Pressure for arms control pact weighs on Reagan

By , Staff correspondent of The Christian Science Monitor

If domestic political pressure for a nuclear arms freeze continues to gather steam, President Reagan will be under great pressure to produce an arms control agreement with the Soviet Union by the end of his first term in office.

Added to that pressure is a plethora of new and old ideas on arms control coming from potential contenders for the Democratic presidential nomination, among them Sens. John Glenn of Ohio and Gary Hart of Colorado.

Churches are becoming increasingly vocal in their criticism, too. A majority of Roman Catholic bishops meeting here, for example, remain unpersuaded by Reagan administration arguments in defense of the US strategy of nuclear deterrence.

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President Reagan will have an opportunity to take the initiative to a degree in a long-planned speech on arms control which he is now tentatively set to deliver on Nov. 22. The President is expected to call for US-Soviet agreement on a number of measures designed to guard against surprise, miscalculation, and an outbreak of war by accident.

One idea under consideration is to strengthen the hot-line teletype communications link between Washington and Moscow. The President is also expected to propose more advance warning of missile tests and a broadening of the exchange of strategic data between the two sides.

None of these ideas constitutes a major step toward arms control. The United States already has a 1971 agreement with the Soviets on measures to reduce the risk of an outbreak of nuclear war. It includes advance notification of any planned missile launches beyond the territory of the launching nation and in the direction of the other. The two sides agreed in 1963 to establish the original hot line and agreed again in 1971 to improve that communications link.

But as one administration official explained it, the new measures that President Reagan is expected to propose would first of all send a ''signal'' of goodwill to the new leadership of the Soviet Union and second show that in the absence of a major breakthrough in arms control, ''we can still reach agreement on small measures aimed at preventing tensions from building.''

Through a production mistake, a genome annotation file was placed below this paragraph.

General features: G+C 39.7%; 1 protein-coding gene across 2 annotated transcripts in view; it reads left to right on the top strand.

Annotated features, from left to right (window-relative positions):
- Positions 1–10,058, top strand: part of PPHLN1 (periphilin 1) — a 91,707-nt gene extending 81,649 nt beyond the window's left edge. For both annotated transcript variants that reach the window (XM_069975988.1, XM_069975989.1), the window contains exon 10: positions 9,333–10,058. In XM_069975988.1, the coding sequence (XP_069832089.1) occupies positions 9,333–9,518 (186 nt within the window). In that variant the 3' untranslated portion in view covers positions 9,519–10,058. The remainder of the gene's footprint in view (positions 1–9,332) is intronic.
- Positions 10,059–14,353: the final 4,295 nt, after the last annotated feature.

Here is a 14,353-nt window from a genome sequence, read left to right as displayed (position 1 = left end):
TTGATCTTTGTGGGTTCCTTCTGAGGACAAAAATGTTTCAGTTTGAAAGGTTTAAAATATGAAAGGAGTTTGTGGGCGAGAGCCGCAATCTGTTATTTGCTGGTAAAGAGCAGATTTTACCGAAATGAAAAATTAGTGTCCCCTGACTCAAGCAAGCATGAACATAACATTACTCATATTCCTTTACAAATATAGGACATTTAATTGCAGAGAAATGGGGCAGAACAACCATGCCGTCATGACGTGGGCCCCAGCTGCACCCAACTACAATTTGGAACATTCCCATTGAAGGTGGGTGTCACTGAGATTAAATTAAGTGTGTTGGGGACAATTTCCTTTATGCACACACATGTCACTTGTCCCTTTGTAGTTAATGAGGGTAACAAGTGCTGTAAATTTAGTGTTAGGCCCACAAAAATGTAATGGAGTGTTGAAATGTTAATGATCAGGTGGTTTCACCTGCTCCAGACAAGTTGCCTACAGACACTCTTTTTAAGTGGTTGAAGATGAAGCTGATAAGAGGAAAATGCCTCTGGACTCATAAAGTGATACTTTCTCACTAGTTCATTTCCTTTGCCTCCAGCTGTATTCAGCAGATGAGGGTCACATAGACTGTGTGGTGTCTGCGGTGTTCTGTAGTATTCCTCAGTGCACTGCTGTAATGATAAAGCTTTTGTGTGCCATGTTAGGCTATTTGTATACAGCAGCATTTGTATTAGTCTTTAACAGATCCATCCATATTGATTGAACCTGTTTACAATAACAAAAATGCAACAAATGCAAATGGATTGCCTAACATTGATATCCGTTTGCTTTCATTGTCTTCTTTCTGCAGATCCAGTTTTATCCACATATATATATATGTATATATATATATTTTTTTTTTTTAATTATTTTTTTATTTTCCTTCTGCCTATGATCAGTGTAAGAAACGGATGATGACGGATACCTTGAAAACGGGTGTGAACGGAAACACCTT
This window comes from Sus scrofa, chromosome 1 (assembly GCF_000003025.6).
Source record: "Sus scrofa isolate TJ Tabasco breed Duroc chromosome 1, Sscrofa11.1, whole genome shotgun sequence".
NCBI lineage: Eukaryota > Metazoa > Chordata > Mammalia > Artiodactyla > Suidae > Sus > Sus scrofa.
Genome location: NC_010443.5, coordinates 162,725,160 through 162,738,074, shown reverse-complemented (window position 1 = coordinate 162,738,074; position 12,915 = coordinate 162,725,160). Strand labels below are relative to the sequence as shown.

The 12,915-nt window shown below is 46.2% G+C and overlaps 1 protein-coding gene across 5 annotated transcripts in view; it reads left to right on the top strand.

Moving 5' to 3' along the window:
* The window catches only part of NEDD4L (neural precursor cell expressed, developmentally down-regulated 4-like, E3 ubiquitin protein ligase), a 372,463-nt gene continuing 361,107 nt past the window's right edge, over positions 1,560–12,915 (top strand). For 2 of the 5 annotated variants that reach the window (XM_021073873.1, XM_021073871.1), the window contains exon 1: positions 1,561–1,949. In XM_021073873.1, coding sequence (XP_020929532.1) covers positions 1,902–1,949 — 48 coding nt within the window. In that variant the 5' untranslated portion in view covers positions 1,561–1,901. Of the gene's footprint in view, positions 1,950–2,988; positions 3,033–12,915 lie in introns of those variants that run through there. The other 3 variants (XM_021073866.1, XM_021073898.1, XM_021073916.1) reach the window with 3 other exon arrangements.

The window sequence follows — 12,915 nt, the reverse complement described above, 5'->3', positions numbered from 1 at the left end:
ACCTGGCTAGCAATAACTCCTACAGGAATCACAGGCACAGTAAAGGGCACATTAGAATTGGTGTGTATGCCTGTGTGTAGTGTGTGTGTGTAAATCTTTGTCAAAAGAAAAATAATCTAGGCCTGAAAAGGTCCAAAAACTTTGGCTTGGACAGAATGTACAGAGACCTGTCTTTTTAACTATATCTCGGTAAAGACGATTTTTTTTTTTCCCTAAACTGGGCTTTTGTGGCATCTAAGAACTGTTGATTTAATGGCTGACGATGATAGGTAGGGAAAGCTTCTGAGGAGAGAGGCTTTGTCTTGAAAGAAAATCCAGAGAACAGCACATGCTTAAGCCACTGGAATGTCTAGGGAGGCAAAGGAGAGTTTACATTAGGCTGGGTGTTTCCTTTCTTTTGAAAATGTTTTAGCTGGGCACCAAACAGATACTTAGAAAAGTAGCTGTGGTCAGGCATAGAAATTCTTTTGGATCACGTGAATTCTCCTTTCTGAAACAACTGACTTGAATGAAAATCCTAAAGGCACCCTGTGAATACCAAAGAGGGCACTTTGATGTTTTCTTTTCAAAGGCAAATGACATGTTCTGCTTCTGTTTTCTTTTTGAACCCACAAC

''The hot line hasn't been used much - fortunately,'' said the official. ''But we could expand both the technology and the utility of it.''

Reagan administration officials say that the Roman Catholic bishops, who met here Nov. 15-18 as well as the advocates of the nuclear freeze movement, may be undercutting Washington's negotiating position vis-a-vis the Soviet Union. The officials say they believe that if the Soviets see pressure building on President Reagan to modify his position on nuclear strategy, on arms control, and on the US military defense buildup, it will cause Moscow to hold off making any significant arms control concessions.

On Nov. 16, President Reagan's national security adviser, William P. Clark, sought to defend the administration's nuclear strategy in a lengthy letter to Archbishop Joseph L. Bernardin of Chicago, chairman of the National Conference of Catholic Bishops' Committee on War and Peace. Mr. Clark charged that the committee's latest draft of a pastoral letter on war and peace ignores the Soviets' military buildup, ''continues to reflect fundamental misreadings of American policies, and continues essentially to ignore the far-reaching American proposals which are currently being negotiated with the Soviet Union. . . .''

Clark said that support from the bishops for President Reagan's arms control proposals would ''add to Soviet incentives'' to agree to the nuclear arms reductions that the US is seeking.

But an informal survey showed that two-thirds of the 285 bishops who are members of the national conference agreed with the essentials of the draft pastoral letter which calls for a verifiable nuclear freeze and rules out the first use of nuclear weapons. The US and its allies have reserved the right of first use of nuclear arms in Western Europe in order to deter the Soviets and offset their superiority in conventional weapons.

Although no one is saying so openly, some administration officials hope that Pope John Paul II might yet have some influence modifying the position taken by the American bishops. Their position has struck many observers as remarkable, because for many years a majority in the Catholic Church hierarchy strongly supported US defense policies.

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